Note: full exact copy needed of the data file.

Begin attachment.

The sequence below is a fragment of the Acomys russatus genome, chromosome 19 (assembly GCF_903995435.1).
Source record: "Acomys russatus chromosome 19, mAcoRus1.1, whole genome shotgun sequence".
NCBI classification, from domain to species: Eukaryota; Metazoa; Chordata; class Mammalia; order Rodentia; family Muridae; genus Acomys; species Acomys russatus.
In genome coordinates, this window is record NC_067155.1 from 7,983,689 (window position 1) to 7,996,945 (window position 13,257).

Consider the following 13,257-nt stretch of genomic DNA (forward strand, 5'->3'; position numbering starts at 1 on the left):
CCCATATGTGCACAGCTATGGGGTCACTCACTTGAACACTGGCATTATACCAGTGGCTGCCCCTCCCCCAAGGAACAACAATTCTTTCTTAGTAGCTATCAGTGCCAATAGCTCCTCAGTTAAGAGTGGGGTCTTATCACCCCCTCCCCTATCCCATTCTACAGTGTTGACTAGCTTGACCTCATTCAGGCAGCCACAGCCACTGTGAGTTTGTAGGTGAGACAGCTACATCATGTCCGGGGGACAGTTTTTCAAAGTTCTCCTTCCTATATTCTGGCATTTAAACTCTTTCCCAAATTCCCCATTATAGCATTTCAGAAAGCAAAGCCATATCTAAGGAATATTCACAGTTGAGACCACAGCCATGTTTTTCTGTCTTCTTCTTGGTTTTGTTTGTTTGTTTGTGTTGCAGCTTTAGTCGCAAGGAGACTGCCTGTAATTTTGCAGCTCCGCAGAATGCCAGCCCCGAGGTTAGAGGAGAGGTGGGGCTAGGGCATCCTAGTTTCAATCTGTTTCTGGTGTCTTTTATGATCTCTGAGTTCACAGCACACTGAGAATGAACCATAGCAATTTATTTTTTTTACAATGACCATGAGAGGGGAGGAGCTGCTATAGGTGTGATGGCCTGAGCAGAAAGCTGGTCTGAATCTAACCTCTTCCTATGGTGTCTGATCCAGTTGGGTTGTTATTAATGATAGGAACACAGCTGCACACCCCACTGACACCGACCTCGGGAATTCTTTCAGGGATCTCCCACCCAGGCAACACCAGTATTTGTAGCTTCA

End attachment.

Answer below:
The sequence below is a fragment of the Acomys russatus genome, chromosome 19 (assembly GCF_903995435.1).
Source record: "Acomys russatus chromosome 19, mAcoRus1.1, whole genome shotgun sequence".
NCBI classification, from domain to species: Eukaryota; Metazoa; Chordata; class Mammalia; order Rodentia; family Muridae; genus Acomys; species Acomys russatus.
In genome coordinates, this window is record NC_067155.1 from 7,983,689 (window position 1) to 7,996,945 (window position 13,257).

Consider the following 13,257-nt stretch of genomic DNA (forward strand, 5'->3'; position numbering starts at 1 on the left):
CCCATATGTGCACAGCTATGGGGTCACTCACTTGAACACTGGCATTATACCAGTGGCTGCCCCTCCCCCAAGGAACAACAATTCTTTCTTAGTAGCTATCAGTGCCAATAGCTCCTCAGTTAAGAGTGGGGTCTTATCACCCCCTCCCCTATCCCATTCTACAGTGTTGACTAGCTTGACCTCATTCAGGCAGCCACAGCCACTGTGAGTTTGTAGGTGAGACAGCTACATCATGTCCGGGGGACAGTTTTTCAAAGTTCTCCTTCCTATATTCTGGCATTTAAACTCTTTCCCAAATTCCCCATTATAGCATTTCAGAAAGCAAAGCCATATCTAAGGAATATTCACAGTTGAGACCACAGCCATGTTTTTCTGTCTTCTTCTTGGTTTTGTTTGTTTGTTTGTGTTGCAGCTTTAGTCGCAAGGAGACTGCCTGTAATTTTGCAGCTCCGCAGAATGCCAGCCCCGAGGTTAGAGGAGAGGTGGGGCTAGGGCATCCTAGTTTCAATCTGTTTCTGGTGTCTTTTATGATCTCTGAGTTCACAGCACACTGAGAATGAACCATAGCAATTTATTTTTTTTACAATGACCATGAGAGGGGAGGAGCTGCTATAGGTGTGATGGCCTGAGCAGAAAGCTGGTCTGAATCTAACCTCTTCCTATGGTGTCTGATCCAGTTGGGTTGTTATTAATGATAGGAACACAGCTGCACACCCCACTGACACCGACCTCGGGAATTCTTTCAGGGATCTCCCACCCAGGCAACACCAGTATTTGTAGCTTCA